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Kay's House of Treats: Chicken Kofta Curry

Saturday, December 14, 2013

Chicken Kofta Curry

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Putting up a new 'Desi' recipe which is not my own, but my mother's. In fact almost all the 'Desi' recipes that I put up are based on hers, because not only does she make really good food but she also keeps on trying new things & experimenting with ingredients till she gets it right. So the few times that I do make anything Desi, I follow her recipes because I need to have the exact same taste :). She also gives very detailed recipes instead of the 'a little bit of this' and a 'little bit of that' that most people do, accompanied with at least a few tips and tricks :), which makes following the recipe pretty simple. 

Chicken Kofta's are a family favourite, and is made regularly at our home, for both family meals as well as parties. Since we rarely eat beef/mutton at home, almost everything from kofta's to shami kebab's to nihari is made out of chicken at home. Not only are these kofta's healthier, but they taste amazing but they are so soft & delicate that they literally melt in the mouth.

Chicken Kofta Curry/Salan
Serves 6-8 people 

For Kofta's/Meatballs
1/4 kg or 250 gram Boneless Chicken
2 Medium Onion
1 inch piece Ginger
1/2 bunch mint
1 heaped teaspoon Garam Masala (Indian Allspice)
1/2 tsp white cumin
4 to 5 green chilli
2 tablespoon besan/gramflour, roasted
2 tablespoon oil
1 tablespoon dhaniya/corriander powder
1/2 teaspoon salt
1/2 teaspoon red chilli powder

Method for making Kofta's/Meatballs:
Mix all the above ingredients in the chopper and grind till fine. Keep the ground meat in the refrigerator for about 30 minutes before making small balls. If required, the ground meat can be kept in the refrigerator for at least a day prior to cooking.

For Gravy:
2 Medium Onion, chopped
2 teaspoon dhaniya/corriander powder
1 tablespoon ginger garlic paste
1/2 teaspoon red chili powder
1/4 to 1/2 teaspoon salt (adjust to taste)
2 tablespoon yoghurt
4 tablespoon oil

1. Heat oil in big pot. Fry onions till golden then take them out leaving the oil in the pot. Blend onions with yogurt in blender.
2. Add ginger garlic paste, dhaniya/coriander powder, red chilli powder & salt. Saute for 2-3 minutes. Add the blended onion & yoghurt mixture. Start the bhunna/saute process (detailed explanation provided in note below), by stirring the masala constantly with a wooden process while adding a little water as needed. The 'Bhunna' process is complete when you can see the oil on top of the masala. The masala should be dryish, with the water being added in small increments to prevent it from sticking to the bottom of the pan.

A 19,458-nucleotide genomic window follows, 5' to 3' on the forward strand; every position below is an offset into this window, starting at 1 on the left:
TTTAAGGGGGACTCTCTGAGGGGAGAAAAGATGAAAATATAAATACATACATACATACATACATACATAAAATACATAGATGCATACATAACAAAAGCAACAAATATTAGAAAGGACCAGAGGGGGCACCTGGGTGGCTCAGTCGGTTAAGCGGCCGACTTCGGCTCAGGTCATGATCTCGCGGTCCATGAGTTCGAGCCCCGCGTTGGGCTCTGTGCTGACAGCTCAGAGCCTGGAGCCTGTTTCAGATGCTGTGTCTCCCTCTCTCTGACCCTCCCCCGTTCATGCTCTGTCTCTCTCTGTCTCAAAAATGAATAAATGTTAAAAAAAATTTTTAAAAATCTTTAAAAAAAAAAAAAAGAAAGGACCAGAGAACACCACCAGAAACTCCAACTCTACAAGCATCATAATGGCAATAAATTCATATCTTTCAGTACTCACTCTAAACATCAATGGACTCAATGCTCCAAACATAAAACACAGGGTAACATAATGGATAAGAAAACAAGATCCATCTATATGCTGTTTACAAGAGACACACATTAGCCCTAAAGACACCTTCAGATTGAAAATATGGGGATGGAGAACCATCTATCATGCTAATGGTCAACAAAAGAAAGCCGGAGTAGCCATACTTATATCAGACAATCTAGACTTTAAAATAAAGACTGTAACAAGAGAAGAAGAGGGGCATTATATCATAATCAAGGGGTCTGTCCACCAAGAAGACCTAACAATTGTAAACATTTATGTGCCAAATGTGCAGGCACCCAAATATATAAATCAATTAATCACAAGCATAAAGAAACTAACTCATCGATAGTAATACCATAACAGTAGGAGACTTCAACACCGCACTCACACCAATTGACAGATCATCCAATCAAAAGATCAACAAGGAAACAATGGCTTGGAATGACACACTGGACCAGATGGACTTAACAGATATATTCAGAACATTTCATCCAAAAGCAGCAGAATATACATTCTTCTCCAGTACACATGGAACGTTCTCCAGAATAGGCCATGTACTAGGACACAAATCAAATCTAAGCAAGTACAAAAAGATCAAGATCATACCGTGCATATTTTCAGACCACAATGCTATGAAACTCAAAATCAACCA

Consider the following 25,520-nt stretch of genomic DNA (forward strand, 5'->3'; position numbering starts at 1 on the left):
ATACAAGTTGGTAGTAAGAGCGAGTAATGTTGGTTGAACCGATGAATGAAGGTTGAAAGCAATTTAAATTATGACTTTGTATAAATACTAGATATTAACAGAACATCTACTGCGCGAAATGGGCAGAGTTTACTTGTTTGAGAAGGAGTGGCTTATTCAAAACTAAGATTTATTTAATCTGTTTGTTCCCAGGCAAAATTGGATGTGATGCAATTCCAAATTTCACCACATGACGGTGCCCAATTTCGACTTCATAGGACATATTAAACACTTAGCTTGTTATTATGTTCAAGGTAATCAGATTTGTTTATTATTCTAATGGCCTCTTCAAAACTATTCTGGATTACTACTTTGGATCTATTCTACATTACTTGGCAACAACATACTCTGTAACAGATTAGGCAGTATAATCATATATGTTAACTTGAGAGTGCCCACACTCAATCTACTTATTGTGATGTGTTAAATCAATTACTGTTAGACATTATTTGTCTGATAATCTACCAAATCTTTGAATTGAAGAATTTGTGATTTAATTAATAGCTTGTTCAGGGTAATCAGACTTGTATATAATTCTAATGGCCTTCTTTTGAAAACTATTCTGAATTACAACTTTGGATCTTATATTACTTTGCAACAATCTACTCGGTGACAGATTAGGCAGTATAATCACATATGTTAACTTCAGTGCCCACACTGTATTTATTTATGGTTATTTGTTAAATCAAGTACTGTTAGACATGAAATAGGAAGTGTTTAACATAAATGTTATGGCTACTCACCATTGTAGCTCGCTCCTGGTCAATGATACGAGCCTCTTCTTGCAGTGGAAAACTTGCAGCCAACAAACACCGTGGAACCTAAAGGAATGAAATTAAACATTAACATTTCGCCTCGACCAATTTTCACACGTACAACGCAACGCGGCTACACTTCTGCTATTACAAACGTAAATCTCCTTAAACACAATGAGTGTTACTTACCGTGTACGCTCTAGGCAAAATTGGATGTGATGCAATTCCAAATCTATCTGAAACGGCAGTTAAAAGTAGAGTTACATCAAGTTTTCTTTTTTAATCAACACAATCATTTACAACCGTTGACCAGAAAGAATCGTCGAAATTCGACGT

3. Add 3-4 cups of water to the masala & let it come to a boil.
4. Once the salan/curry is at a boil, add the kofta/meatballs and cook for 5 minutes. Be careful while adding the kofta's so that they don't break, and instead of using a spoon move the pot around using kitchen napkins/gloves to incorporate the kofta's in the salan/curry. The reason being that since the kofta's are made from chicken, they are quite soft and prone to breaking, hence the best method is to swirl the pot around with a spoon only being used if required.
5. Cook on high flame for 10-12 minutes, then let it simmer for 30-40 minutes till cooked.
6. Garnish with green corriander/dhaniya right before serving.
7. Serve with a simple salad of sliced onions, salt, vinegar and fresh dhaniya/corriander along with fresh roti and/or steamed process.

Pakistani style of Bhunna:
'Bhunna' is a term that we use for almost every gravy that is cooked in Pakistan. It is a style of sauteing, however, the technique differs from the western style. It is the process of cooking the selected ingredients over medium to high heat, stirring constantly & adding small quantities of liquid as required to prevent sticking. Generally 'Bhunna' is required at only one stage in the dish, for ingredients like onions, ginger, garlic, tomatoes and spices to remove the raw flavor. Once the oil comes to the top of the masala the process is completed with the protein added after the 'Bhunna'.
In some cases like with 'Bhuna Goosht' or with 'Mincemeat', the 'bhunna' process is repeated a second time after adding the meat.

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